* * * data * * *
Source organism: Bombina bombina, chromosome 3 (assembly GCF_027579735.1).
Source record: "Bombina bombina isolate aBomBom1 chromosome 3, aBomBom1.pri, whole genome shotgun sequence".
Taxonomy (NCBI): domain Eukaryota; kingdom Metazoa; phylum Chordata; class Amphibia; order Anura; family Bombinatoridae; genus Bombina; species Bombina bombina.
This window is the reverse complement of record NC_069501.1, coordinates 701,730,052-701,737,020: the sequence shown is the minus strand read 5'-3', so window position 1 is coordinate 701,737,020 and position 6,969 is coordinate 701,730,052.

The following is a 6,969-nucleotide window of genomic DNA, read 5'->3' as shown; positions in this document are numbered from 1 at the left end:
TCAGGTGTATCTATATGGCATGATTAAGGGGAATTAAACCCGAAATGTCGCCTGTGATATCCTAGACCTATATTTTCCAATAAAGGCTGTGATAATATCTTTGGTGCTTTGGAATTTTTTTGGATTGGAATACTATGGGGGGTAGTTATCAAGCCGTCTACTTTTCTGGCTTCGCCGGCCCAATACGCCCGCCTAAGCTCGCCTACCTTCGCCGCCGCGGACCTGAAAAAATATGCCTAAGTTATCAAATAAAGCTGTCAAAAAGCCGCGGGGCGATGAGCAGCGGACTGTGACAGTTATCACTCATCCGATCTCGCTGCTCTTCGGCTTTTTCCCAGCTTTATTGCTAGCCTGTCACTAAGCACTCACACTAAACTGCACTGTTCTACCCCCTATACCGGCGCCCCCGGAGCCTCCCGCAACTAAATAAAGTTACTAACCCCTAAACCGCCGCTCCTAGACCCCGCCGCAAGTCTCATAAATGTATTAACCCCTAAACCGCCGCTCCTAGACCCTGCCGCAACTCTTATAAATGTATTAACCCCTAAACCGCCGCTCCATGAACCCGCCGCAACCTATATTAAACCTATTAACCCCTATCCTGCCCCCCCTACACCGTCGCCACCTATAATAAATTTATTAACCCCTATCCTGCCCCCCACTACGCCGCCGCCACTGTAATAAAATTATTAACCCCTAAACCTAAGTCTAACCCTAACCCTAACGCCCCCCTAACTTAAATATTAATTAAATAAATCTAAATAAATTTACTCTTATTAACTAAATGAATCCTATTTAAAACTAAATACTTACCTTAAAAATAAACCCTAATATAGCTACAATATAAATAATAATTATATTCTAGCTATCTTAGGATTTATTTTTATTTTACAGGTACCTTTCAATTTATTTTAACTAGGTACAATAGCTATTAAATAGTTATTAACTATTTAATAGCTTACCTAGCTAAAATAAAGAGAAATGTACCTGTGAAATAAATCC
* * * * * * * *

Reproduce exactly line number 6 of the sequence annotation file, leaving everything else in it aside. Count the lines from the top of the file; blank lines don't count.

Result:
TCAGGTGTATCTATATGGCATGATTAAGGGGAATTAAACCCGAAATGTCGCCTGTGATATCCTAGACCTATATTTTCCAATAAAGGCTGTGATAATATCTTTGGTGCTTTGGAATTTTTTTGGATTGGAATACTATGGGGGGTAGTTATCAAGCCGTCTACTTTTCTGGCTTCGCCGGCCCAATACGCCCGCCTAAGCTCGCCTACCTTCGCCGCCGCGGACCTGAAAAAATATGCCTAAGTTATCAAATAAAGCTGTCAAAAAGCCGCGGGGCGATGAGCAGCGGACTGTGACAGTTATCACTCATCCGATCTCGCTGCTCTTCGGCTTTTTCCCAGCTTTATTGCTAGCCTGTCACTAAGCACTCACACTAAACTGCACTGTTCTACCCCCTATACCGGCGCCCCCGGAGCCTCCCGCAACTAAATAAAGTTACTAACCCCTAAACCGCCGCTCCTAGACCCCGCCGCAAGTCTCATAAATGTATTAACCCCTAAACCGCCGCTCCTAGACCCTGCCGCAACTCTTATAAATGTATTAACCCCTAAACCGCCGCTCCATGAACCCGCCGCAACCTATATTAAACCTATTAACCCCTATCCTGCCCCCCCTACACCGTCGCCACCTATAATAAATTTATTAACCCCTATCCTGCCCCCCACTACGCCGCCGCCACTGTAATAAAATTATTAACCCCTAAACCTAAGTCTAACCCTAACCCTAACGCCCCCCTAACTTAAATATTAATTAAATAAATCTAAATAAATTTACTCTTATTAACTAAATGAATCCTATTTAAAACTAAATACTTACCTTAAAAATAAACCCTAATATAGCTACAATATAAATAATAATTATATTCTAGCTATCTTAGGATTTATTTTTATTTTACAGGTACCTTTCAATTTATTTTAACTAGGTACAATAGCTATTAAATAGTTATTAACTATTTAATAGCTTACCTAGCTAAAATAAAGAGAAATGTACCTGTGAAATAAATCC